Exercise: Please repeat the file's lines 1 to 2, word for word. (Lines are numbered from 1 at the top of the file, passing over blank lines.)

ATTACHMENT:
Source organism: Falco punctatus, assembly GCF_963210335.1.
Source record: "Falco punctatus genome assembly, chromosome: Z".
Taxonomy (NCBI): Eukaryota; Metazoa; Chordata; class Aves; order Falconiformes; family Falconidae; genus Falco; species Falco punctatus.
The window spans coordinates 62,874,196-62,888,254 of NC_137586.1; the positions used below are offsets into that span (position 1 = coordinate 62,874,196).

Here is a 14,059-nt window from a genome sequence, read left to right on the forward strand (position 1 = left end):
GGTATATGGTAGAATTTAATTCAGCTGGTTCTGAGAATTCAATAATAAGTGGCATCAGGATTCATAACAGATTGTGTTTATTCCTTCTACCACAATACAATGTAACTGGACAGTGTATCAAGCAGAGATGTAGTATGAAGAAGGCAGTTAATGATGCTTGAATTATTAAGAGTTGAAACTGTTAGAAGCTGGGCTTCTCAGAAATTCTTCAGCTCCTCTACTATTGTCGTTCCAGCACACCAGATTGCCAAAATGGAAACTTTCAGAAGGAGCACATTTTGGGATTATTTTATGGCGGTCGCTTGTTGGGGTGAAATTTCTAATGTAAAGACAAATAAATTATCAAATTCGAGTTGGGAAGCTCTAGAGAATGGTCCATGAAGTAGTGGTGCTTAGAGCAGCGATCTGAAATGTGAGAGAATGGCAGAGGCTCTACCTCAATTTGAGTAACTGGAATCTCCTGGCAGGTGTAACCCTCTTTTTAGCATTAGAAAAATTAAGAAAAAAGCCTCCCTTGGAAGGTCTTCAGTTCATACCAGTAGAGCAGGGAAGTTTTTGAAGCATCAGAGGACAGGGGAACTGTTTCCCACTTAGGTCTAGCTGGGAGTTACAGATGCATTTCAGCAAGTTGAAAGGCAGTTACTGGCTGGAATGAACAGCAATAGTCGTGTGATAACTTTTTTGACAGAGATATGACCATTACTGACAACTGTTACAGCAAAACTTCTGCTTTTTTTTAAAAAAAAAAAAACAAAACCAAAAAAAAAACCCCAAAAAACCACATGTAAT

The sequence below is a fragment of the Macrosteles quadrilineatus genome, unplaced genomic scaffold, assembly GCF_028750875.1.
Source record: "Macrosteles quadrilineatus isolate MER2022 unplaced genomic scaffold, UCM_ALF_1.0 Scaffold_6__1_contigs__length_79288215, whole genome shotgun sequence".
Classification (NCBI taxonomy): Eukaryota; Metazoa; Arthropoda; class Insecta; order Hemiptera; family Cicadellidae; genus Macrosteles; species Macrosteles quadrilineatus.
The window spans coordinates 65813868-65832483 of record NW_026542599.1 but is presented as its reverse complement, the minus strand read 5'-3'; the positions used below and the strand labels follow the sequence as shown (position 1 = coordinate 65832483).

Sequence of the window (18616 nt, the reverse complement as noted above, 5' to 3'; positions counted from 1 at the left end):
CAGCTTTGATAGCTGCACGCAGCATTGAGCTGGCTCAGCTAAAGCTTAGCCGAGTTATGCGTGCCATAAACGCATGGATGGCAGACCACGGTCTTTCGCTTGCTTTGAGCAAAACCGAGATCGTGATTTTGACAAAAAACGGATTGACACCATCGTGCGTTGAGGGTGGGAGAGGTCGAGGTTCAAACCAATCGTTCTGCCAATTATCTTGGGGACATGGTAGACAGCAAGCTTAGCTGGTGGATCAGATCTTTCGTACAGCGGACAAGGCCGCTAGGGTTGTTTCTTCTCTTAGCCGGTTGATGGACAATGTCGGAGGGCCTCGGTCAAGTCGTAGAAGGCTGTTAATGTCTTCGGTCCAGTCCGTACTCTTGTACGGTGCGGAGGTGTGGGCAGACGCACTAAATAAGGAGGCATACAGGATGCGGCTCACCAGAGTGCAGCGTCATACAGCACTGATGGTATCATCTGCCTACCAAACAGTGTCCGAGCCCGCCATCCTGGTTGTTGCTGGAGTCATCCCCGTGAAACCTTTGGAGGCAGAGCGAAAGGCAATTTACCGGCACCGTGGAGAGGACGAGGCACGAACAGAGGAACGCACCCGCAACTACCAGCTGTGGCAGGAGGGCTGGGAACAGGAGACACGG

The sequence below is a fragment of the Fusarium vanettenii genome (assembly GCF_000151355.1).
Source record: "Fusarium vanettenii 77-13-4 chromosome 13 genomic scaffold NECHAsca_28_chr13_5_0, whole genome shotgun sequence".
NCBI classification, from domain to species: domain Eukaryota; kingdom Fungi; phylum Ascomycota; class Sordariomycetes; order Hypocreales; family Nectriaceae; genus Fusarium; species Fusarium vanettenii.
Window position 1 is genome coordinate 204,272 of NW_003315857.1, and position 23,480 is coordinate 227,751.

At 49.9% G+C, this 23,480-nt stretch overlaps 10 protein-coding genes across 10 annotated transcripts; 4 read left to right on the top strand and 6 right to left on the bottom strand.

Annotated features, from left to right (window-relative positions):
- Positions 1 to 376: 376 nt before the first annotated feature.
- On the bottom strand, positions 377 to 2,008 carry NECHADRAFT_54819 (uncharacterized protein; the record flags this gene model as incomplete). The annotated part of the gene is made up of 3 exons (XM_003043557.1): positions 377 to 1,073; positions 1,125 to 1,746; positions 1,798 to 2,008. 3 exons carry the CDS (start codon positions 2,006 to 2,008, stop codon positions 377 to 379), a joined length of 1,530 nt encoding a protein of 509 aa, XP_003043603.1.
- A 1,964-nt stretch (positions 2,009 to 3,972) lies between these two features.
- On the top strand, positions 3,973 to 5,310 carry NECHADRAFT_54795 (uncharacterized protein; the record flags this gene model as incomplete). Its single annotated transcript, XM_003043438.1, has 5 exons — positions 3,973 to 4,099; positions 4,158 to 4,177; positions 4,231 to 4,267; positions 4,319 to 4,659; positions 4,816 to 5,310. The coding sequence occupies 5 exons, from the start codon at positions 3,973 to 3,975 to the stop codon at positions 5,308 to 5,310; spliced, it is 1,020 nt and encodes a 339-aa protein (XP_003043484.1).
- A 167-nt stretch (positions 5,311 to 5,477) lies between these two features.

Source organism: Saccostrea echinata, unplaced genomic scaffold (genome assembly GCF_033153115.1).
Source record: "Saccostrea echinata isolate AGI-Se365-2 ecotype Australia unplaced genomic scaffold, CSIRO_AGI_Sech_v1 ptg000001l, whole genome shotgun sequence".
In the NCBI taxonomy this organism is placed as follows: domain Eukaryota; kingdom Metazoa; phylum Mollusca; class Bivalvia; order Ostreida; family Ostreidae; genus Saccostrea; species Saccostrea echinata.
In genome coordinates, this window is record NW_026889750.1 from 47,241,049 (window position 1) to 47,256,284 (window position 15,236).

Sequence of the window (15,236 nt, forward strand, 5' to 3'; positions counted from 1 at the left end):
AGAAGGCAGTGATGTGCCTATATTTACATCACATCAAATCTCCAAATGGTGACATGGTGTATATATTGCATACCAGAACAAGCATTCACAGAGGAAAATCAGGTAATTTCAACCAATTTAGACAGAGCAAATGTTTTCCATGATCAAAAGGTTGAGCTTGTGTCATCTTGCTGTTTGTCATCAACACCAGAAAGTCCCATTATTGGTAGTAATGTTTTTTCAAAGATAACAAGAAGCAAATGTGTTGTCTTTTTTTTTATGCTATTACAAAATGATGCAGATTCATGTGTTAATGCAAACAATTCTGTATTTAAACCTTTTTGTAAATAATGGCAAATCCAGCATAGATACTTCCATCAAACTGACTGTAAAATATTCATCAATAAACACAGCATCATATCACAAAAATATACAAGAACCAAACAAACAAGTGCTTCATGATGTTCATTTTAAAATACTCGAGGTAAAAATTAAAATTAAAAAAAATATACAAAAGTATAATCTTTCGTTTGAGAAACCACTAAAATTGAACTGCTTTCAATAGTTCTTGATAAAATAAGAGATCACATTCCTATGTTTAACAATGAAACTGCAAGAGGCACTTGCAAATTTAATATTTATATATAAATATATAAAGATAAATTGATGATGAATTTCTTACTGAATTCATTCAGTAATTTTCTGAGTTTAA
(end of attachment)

Source organism: Falco punctatus, assembly GCF_963210335.1.
Source record: "Falco punctatus genome assembly, chromosome: Z".